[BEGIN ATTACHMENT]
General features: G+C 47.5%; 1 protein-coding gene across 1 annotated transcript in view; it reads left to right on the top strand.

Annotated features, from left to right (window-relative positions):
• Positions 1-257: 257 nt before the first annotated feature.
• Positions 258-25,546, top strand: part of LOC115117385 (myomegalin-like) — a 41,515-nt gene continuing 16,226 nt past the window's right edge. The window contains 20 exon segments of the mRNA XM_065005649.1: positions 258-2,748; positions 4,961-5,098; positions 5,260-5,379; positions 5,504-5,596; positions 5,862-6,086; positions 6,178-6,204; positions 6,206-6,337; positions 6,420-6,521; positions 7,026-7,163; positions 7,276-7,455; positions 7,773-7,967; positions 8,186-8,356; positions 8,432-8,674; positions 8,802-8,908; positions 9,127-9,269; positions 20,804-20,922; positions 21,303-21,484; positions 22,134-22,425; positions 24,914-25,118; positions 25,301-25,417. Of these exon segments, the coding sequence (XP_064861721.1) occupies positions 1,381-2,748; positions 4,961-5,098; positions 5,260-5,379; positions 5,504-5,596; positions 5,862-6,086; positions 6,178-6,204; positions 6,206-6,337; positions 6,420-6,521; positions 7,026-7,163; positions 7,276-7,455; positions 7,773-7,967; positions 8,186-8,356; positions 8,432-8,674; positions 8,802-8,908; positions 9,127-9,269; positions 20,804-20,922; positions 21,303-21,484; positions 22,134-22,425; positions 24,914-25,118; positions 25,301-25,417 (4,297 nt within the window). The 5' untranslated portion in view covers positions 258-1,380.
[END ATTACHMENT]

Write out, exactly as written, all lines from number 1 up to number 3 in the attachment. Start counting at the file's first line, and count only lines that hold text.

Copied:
General features: G+C 47.5%; 1 protein-coding gene across 1 annotated transcript in view; it reads left to right on the top strand.

Annotated features, from left to right (window-relative positions):
• Positions 1-257: 257 nt before the first annotated feature.